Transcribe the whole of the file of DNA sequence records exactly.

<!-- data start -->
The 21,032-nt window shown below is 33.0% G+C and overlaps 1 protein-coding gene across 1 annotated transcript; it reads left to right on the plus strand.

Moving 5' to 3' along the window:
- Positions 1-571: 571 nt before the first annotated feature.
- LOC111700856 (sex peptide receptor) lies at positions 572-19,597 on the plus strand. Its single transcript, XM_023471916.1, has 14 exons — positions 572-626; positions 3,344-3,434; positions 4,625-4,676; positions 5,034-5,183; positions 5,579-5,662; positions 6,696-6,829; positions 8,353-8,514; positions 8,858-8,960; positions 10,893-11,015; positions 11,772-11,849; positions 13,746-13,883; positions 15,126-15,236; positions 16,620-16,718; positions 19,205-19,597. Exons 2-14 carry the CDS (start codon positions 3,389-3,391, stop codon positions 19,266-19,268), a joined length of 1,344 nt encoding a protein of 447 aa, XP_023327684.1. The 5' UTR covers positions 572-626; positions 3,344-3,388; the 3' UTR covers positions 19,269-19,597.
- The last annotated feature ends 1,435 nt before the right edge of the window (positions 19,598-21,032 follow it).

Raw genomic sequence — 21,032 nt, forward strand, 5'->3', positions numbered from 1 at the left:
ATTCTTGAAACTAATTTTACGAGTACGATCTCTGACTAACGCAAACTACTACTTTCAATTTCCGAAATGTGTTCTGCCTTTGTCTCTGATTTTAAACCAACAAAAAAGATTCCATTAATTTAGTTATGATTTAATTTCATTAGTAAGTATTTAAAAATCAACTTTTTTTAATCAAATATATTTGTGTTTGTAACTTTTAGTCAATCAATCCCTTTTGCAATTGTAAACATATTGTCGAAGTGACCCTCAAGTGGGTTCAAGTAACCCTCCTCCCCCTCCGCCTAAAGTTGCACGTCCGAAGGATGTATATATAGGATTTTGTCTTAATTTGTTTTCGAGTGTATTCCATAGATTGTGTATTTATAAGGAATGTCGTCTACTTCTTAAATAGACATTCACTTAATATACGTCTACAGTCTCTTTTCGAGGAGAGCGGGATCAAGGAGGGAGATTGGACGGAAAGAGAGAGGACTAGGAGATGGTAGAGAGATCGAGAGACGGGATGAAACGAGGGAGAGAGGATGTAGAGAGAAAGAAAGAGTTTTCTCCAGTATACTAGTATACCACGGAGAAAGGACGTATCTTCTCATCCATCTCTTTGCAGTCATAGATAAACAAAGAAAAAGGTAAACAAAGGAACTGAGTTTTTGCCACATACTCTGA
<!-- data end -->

The 21,032-nt window shown below is 33.0% G+C and overlaps 1 protein-coding gene across 1 annotated transcript; it reads left to right on the plus strand.

Moving 5' to 3' along the window:
- Positions 1-571: 571 nt before the first annotated feature.
- LOC111700856 (sex peptide receptor) lies at positions 572-19,597 on the plus strand. Its single transcript, XM_023471916.1, has 14 exons — positions 572-626; positions 3,344-3,434; positions 4,625-4,676; positions 5,034-5,183; positions 5,579-5,662; positions 6,696-6,829; positions 8,353-8,514; positions 8,858-8,960; positions 10,893-11,015; positions 11,772-11,849; positions 13,746-13,883; positions 15,126-15,236; positions 16,620-16,718; positions 19,205-19,597. Exons 2-14 carry the CDS (start codon positions 3,389-3,391, stop codon positions 19,266-19,268), a joined length of 1,344 nt encoding a protein of 447 aa, XP_023327684.1. The 5' UTR covers positions 572-626; positions 3,344-3,388; the 3' UTR covers positions 19,269-19,597.
- The last annotated feature ends 1,435 nt before the right edge of the window (positions 19,598-21,032 follow it).

Raw genomic sequence — 21,032 nt, forward strand, 5'->3', positions numbered from 1 at the left:
ATTCTTGAAACTAATTTTACGAGTACGATCTCTGACTAACGCAAACTACTACTTTCAATTTCCGAAATGTGTTCTGCCTTTGTCTCTGATTTTAAACCAACAAAAAAGATTCCATTAATTTAGTTATGATTTAATTTCATTAGTAAGTATTTAAAAATCAACTTTTTTTAATCAAATATATTTGTGTTTGTAACTTTTAGTCAATCAATCCCTTTTGCAATTGTAAACATATTGTCGAAGTGACCCTCAAGTGGGTTCAAGTAACCCTCCTCCCCCTCCGCCTAAAGTTGCACGTCCGAAGGATGTATATATAGGATTTTGTCTTAATTTGTTTTCGAGTGTATTCCATAGATTGTGTATTTATAAGGAATGTCGTCTACTTCTTAAATAGACATTCACTTAATATACGTCTACAGTCTCTTTTCGAGGAGAGCGGGATCAAGGAGGGAGATTGGACGGAAAGAGAGAGGACTAGGAGATGGTAGAGAGATCGAGAGACGGGATGAAACGAGGGAGAGAGGATGTAGAGAGAAAGAAAGAGTTTTCTCCAGTATACTAGTATACCACGGAGAAAGGACGTATCTTCTCATCCATCTCTTTGCAGTCATAGATAAACAAAGAAAAAGGTAAACAAAGGAACTGAGTTTTTGCCACATACTCTGA